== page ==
Italy: Cinque Terre

On Italy’s western Mediterranean coast — way up north on the front and top of the “boot” – is an area called the Cinque Terre (“five lands”).  It’s a series of five colorful little villages that have been hanging on the cliffs and hillsides just above the water for a thousand years.

A 2011 flood damaged a few of the towns and the trails and vineyards between them, so I explored only Riomaggiore and Manarola.  There aren’t really roads in the towns (they were built pre-automobile, of course; I parked a mile away and walked in).  The old passageways within the towns are narrow:  one writeup said they were purposely maze-like to thwart pirates who would try to land and pillage the towns.  Hopefully, the piracy rate has dropped in recent years.

Easily the nicest accessible view was a hillside overlooking Manarola and its tiny harbor.  The late afternoon light was okay, but I could tell it would get prettier and prettier as the sun set.  So I just hung out in Manarola:  had some lasagna, climbed up and down, watched the swimmers and window-shopped — taking another picture or 20 every hour or so til it got dark.  You can see from the series of pictures how the light (and thus the pictures) changed.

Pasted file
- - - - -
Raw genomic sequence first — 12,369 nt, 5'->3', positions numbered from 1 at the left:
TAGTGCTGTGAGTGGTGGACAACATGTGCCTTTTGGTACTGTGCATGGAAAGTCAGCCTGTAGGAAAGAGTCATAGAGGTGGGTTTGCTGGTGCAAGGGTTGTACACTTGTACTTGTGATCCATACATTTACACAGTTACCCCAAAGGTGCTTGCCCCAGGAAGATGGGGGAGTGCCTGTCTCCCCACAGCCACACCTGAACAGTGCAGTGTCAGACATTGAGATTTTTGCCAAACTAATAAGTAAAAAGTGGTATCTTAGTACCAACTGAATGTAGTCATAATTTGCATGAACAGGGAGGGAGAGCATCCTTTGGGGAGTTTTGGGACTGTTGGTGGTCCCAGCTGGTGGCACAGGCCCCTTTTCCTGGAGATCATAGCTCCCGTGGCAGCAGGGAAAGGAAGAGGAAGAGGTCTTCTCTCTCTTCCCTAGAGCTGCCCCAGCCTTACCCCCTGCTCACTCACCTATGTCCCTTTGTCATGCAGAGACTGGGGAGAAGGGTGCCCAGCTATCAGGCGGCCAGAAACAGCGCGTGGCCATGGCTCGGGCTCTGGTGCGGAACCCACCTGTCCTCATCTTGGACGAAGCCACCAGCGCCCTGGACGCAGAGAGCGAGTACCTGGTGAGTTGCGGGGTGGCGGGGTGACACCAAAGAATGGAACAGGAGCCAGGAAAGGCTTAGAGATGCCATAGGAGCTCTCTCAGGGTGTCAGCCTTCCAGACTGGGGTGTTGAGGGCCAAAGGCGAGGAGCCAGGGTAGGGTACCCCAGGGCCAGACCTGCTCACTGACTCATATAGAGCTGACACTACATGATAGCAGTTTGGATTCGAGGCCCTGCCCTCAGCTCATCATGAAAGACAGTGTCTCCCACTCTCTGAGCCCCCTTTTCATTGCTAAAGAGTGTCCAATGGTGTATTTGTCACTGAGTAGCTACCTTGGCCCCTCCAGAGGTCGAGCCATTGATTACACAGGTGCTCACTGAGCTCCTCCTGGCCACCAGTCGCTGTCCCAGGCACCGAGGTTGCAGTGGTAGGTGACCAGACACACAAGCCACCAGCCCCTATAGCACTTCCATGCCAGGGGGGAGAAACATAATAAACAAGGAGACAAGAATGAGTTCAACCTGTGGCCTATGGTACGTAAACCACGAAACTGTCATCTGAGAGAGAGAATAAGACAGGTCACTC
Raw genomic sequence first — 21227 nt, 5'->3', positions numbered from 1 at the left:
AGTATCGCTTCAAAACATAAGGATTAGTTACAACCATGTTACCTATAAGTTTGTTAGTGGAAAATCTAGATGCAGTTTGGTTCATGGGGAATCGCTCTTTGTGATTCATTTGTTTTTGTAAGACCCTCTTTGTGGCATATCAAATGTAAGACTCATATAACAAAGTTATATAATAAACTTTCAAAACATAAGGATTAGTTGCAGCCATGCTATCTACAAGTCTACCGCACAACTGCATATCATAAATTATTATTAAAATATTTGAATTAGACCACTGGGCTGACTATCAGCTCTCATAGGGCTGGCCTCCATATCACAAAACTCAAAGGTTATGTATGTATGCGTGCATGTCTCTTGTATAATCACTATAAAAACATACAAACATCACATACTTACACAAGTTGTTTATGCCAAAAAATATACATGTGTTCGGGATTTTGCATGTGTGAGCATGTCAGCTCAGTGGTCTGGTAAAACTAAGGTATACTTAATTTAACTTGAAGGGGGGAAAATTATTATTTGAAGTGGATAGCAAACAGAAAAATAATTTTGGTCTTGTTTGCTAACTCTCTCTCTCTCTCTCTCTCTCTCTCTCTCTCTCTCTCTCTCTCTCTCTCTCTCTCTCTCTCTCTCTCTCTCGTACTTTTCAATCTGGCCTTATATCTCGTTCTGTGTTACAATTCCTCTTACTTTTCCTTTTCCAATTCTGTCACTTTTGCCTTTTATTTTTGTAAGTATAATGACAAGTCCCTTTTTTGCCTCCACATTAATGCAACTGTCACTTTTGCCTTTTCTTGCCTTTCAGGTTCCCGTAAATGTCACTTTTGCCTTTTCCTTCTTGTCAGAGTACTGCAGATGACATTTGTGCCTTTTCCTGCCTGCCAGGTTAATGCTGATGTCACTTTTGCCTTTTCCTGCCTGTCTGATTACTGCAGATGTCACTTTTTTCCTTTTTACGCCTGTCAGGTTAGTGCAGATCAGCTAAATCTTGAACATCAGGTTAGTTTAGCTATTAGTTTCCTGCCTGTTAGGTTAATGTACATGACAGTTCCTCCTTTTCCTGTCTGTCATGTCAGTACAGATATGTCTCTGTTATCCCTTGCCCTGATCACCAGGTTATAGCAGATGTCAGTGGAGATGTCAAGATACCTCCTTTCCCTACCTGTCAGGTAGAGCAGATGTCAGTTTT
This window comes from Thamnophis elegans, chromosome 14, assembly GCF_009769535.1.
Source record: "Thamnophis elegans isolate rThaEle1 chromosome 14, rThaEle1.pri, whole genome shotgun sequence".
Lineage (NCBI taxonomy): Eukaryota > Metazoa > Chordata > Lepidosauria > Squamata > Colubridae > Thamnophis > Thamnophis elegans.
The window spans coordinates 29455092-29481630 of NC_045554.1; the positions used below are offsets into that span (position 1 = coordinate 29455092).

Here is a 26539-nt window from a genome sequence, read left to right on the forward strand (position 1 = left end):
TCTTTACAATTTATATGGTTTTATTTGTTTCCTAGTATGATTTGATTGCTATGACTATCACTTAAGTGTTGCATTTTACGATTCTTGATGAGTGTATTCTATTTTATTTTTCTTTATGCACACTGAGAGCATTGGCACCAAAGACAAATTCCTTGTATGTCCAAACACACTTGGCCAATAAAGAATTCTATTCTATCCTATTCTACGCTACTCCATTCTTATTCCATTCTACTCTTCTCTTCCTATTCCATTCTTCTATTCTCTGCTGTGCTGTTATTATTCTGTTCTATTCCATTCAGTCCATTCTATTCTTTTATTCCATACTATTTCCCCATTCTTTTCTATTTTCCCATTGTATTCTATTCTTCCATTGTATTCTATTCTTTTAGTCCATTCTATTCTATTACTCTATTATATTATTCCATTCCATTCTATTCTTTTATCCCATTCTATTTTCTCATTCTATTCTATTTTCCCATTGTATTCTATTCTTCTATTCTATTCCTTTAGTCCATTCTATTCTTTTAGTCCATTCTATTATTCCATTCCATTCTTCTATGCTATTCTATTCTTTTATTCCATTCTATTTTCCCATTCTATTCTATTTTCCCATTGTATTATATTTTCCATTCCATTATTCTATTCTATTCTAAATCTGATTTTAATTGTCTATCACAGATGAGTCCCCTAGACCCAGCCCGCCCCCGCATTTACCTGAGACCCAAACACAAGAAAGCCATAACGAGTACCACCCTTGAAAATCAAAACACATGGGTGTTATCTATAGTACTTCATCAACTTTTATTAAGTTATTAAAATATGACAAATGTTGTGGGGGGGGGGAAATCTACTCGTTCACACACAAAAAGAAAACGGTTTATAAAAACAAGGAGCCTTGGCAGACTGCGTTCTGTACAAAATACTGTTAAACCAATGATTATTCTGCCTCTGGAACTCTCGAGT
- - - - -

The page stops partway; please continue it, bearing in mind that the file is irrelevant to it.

I did take a few shots of other things in the towns.  The wide shot in the group below is Riomaggiore, which is just a mile or two away.


A final note for photographers:  All these shots were with the Nikon D800 and the 24-120 f4 Nikkor lens.  The second- and third-to-last (after-sunset) pictures above were taken with ISO 1600, hand-held at 1/4 or 1/5 second.  The great color and noise-free images at 1600 are a tribute to the D800 sensor, but I was more shocked and impressed by the performance of the “VR” technology in the lens that allowed me to handhold 1/4 second and still get perfectly-sharp pictures (which was handy, because my tripod was approximately 5,000 miles away).  The final picture is at ISO 3200.   I did have a railing to stabilize my elbows.  As I often say, for those of us who attempted photography 30 years ago, modern cameras are indistinguishable from magic.